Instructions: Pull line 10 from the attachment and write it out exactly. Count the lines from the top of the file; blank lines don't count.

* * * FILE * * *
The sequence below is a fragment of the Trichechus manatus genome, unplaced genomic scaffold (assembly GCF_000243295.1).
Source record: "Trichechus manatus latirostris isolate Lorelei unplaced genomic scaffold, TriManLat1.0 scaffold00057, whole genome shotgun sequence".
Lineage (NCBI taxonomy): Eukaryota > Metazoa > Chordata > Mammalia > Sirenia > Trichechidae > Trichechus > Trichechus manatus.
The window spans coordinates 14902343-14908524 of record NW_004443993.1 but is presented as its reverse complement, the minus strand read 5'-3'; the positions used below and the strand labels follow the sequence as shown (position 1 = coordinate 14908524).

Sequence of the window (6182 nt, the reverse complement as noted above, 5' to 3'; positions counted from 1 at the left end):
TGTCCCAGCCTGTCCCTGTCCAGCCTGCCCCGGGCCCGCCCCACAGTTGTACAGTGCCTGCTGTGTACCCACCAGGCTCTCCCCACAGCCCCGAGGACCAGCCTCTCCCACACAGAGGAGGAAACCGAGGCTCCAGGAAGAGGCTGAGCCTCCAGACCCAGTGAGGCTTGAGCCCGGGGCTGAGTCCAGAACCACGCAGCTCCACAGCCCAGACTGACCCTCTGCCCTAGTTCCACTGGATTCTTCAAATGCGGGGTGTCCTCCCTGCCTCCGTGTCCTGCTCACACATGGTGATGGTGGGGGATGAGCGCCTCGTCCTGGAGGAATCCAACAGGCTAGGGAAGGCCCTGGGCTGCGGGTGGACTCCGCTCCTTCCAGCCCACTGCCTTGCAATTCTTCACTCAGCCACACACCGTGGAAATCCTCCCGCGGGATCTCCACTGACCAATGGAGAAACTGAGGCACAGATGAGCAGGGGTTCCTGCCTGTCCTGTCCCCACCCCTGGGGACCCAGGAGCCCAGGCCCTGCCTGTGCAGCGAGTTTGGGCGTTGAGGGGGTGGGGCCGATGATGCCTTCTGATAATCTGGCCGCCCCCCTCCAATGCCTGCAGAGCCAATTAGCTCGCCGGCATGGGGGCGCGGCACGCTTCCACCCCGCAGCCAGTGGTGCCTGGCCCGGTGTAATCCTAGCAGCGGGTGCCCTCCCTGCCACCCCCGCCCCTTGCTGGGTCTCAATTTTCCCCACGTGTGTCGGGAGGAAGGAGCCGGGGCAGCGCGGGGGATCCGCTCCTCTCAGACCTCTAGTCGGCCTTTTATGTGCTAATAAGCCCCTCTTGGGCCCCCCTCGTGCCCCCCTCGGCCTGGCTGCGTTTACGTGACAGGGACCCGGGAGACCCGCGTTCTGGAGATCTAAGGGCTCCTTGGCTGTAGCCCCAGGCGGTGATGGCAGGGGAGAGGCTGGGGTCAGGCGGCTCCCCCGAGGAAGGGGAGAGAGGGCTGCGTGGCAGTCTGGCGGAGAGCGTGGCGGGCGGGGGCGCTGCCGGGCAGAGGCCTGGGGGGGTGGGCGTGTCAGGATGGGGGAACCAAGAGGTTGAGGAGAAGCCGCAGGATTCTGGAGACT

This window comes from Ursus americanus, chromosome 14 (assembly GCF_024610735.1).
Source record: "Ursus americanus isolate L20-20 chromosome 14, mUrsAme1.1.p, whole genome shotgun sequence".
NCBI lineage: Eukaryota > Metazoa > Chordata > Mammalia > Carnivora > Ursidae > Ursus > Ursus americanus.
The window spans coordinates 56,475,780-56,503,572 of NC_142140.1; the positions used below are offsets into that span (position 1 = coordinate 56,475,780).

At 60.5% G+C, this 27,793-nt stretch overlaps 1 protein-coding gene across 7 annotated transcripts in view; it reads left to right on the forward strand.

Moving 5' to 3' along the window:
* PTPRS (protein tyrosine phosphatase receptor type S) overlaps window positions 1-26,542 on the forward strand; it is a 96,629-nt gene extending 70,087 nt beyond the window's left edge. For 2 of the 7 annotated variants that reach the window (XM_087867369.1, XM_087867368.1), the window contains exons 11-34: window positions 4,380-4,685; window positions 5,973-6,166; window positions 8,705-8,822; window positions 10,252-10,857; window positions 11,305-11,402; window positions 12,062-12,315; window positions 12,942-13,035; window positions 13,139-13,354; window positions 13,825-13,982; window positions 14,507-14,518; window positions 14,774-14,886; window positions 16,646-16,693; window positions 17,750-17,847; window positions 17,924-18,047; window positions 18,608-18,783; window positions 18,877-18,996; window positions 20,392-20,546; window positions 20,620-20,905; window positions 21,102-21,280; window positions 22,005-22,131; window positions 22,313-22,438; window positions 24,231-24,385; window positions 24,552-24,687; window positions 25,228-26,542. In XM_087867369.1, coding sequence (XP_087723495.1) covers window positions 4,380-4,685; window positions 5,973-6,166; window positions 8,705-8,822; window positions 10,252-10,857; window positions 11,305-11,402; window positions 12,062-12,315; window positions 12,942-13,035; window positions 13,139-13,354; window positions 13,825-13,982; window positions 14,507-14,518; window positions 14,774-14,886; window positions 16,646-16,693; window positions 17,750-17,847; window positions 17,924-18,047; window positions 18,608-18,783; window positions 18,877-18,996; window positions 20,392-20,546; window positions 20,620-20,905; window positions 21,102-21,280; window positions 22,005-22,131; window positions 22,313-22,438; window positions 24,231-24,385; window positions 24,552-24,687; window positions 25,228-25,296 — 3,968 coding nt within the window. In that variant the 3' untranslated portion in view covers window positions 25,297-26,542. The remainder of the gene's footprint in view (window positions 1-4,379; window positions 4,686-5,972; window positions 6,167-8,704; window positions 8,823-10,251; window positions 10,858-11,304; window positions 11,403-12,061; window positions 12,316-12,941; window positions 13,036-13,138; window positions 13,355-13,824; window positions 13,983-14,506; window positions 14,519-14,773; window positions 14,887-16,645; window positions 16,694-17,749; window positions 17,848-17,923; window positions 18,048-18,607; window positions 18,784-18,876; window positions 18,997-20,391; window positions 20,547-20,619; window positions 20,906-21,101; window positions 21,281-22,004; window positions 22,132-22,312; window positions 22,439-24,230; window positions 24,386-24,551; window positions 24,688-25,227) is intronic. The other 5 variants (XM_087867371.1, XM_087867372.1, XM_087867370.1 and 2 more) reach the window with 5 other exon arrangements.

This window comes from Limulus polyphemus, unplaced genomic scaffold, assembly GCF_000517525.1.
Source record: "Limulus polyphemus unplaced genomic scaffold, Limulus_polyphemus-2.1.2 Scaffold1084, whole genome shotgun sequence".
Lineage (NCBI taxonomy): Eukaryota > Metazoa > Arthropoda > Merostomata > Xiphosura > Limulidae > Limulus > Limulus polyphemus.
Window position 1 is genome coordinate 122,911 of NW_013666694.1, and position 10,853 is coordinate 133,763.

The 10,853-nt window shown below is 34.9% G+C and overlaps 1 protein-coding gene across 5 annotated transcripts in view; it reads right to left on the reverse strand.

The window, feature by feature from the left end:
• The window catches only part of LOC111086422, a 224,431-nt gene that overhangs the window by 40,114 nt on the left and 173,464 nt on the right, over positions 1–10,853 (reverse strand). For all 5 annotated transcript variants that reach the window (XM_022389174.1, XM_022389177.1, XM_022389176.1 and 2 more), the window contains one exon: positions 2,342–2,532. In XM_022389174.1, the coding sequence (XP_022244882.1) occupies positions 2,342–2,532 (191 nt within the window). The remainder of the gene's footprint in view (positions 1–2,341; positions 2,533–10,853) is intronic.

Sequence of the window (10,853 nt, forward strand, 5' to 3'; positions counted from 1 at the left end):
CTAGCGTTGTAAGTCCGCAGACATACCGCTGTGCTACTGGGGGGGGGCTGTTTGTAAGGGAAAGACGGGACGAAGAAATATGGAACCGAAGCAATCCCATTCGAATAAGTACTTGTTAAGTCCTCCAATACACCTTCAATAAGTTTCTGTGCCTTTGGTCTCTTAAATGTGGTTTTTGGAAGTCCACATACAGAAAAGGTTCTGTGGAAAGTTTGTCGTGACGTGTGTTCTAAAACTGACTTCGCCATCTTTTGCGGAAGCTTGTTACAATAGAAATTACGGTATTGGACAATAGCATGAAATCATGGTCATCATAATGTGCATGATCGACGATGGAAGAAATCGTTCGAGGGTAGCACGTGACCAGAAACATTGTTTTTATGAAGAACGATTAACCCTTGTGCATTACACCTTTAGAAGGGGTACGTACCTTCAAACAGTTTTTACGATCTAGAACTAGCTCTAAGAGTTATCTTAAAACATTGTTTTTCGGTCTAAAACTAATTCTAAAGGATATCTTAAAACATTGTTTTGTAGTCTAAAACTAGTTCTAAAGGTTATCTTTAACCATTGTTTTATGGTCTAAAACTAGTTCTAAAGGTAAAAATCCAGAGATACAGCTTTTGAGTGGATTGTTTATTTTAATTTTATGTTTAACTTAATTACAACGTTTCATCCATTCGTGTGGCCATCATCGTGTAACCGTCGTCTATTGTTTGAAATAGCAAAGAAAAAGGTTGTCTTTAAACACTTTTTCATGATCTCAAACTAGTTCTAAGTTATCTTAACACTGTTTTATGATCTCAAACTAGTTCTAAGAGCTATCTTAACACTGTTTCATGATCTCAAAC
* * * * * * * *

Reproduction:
The window spans coordinates 56,475,780-56,503,572 of NC_142140.1; the positions used below are offsets into that span (position 1 = coordinate 56,475,780).